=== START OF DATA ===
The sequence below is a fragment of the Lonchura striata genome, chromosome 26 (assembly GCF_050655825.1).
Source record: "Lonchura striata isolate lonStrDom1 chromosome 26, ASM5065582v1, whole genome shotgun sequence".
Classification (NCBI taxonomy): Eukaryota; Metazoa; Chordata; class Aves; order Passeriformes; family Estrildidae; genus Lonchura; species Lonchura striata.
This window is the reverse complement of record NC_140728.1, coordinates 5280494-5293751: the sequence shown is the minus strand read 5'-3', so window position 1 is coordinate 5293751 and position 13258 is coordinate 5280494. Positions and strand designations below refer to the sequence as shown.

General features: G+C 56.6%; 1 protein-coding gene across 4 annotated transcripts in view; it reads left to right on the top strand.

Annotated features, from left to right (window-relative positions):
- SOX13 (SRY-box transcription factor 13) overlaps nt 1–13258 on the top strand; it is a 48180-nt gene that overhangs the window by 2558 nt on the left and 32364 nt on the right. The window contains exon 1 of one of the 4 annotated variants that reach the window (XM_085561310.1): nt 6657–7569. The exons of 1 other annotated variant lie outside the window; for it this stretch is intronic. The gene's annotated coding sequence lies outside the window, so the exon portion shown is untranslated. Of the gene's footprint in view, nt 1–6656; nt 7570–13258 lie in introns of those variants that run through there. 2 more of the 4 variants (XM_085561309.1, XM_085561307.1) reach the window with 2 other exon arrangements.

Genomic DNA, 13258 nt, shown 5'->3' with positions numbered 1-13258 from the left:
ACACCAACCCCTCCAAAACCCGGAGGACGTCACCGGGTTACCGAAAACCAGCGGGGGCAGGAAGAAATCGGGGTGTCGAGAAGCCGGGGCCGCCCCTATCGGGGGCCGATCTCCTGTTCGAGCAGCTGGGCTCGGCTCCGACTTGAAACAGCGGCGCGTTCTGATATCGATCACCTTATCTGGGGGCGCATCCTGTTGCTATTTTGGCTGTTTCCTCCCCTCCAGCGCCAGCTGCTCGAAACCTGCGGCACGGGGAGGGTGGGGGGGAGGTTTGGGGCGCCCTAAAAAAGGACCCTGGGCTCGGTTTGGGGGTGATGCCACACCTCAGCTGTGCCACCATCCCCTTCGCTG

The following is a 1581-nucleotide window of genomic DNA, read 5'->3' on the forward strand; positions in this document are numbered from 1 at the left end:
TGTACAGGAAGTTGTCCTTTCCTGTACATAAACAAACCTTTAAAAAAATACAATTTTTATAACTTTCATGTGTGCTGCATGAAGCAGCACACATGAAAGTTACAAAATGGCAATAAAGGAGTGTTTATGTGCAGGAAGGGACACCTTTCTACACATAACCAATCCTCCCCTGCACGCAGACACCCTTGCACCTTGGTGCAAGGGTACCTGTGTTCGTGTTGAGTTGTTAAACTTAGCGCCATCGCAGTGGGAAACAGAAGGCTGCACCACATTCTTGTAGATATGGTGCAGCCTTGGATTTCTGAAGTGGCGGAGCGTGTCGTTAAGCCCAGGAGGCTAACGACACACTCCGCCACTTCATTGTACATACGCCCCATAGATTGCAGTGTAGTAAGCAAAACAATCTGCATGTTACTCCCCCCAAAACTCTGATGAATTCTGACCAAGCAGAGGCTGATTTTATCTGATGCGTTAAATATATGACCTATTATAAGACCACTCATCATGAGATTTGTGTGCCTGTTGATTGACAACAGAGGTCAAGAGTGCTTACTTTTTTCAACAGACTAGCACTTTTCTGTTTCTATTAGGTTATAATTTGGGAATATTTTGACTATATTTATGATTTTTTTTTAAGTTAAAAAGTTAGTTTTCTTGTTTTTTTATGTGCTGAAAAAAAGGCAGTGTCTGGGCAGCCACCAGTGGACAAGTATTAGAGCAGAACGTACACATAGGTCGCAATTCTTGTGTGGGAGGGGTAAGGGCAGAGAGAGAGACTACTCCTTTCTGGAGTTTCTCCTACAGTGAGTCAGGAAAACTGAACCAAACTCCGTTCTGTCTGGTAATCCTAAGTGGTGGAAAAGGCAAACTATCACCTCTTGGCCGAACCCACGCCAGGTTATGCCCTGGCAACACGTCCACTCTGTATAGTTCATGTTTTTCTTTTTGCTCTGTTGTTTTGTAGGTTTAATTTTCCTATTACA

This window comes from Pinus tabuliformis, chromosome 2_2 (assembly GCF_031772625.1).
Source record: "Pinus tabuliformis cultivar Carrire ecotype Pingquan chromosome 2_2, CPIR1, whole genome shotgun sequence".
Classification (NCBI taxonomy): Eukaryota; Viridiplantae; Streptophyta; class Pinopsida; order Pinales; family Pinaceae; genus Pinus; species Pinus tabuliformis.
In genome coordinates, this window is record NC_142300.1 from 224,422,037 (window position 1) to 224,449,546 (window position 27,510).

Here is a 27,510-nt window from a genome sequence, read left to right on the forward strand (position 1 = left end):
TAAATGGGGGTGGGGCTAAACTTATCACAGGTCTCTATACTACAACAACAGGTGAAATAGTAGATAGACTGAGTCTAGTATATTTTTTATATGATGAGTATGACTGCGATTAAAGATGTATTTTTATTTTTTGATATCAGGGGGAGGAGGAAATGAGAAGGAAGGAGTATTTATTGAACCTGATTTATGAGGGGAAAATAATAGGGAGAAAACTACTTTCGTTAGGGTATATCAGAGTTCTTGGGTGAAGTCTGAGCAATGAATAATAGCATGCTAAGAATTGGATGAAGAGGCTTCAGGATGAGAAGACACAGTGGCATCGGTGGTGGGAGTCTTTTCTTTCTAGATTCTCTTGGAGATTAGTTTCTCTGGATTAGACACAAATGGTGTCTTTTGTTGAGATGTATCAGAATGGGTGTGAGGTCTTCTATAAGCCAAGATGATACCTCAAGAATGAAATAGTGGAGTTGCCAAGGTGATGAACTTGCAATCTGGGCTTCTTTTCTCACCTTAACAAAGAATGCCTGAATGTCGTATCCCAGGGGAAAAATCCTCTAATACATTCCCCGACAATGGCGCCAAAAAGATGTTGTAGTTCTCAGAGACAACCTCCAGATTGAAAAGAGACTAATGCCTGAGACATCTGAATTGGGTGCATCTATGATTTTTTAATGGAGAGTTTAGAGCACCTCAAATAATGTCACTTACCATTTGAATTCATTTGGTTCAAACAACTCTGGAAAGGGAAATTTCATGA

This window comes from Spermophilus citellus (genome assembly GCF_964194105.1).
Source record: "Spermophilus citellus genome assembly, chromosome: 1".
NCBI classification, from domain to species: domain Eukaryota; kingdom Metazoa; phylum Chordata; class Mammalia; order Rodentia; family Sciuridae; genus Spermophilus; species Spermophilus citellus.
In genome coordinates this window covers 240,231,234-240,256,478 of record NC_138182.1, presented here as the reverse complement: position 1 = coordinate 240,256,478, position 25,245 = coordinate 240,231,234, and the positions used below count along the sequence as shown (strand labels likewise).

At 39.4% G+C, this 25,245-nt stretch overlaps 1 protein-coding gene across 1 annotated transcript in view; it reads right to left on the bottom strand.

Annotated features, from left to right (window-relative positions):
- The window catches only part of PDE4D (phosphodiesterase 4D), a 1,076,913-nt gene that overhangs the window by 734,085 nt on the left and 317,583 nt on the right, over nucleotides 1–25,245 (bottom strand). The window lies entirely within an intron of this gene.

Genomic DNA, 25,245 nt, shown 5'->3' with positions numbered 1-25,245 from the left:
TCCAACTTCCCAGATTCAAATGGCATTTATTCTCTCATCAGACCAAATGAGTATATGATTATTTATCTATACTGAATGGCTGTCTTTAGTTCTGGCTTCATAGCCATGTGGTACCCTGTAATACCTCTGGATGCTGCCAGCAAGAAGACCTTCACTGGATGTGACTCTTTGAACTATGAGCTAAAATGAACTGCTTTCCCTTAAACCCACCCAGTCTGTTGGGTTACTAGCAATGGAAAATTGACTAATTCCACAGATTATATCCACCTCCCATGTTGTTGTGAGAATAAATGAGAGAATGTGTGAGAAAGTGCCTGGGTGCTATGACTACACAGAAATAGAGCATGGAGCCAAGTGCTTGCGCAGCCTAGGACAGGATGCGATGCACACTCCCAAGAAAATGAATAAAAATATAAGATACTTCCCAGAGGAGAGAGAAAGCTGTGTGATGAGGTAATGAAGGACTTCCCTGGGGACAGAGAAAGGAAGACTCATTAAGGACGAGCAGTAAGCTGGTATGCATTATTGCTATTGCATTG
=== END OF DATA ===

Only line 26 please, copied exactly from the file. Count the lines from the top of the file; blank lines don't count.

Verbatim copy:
TCCAACTTCCCAGATTCAAATGGCATTTATTCTCTCATCAGACCAAATGAGTATATGATTATTTATCTATACTGAATGGCTGTCTTTAGTTCTGGCTTCATAGCCATGTGGTACCCTGTAATACCTCTGGATGCTGCCAGCAAGAAGACCTTCACTGGATGTGACTCTTTGAACTATGAGCTAAAATGAACTGCTTTCCCTTAAACCCACCCAGTCTGTTGGGTTACTAGCAATGGAAAATTGACTAATTCCACAGATTATATCCACCTCCCATGTTGTTGTGAGAATAAATGAGAGAATGTGTGAGAAAGTGCCTGGGTGCTATGACTACACAGAAATAGAGCATGGAGCCAAGTGCTTGCGCAGCCTAGGACAGGATGCGATGCACACTCCCAAGAAAATGAATAAAAATATAAGATACTTCCCAGAGGAGAGAGAAAGCTGTGTGATGAGGTAATGAAGGACTTCCCTGGGGACAGAGAAAGGAAGACTCATTAAGGACGAGCAGTAAGCTGGTATGCATTATTGCTATTGCATTG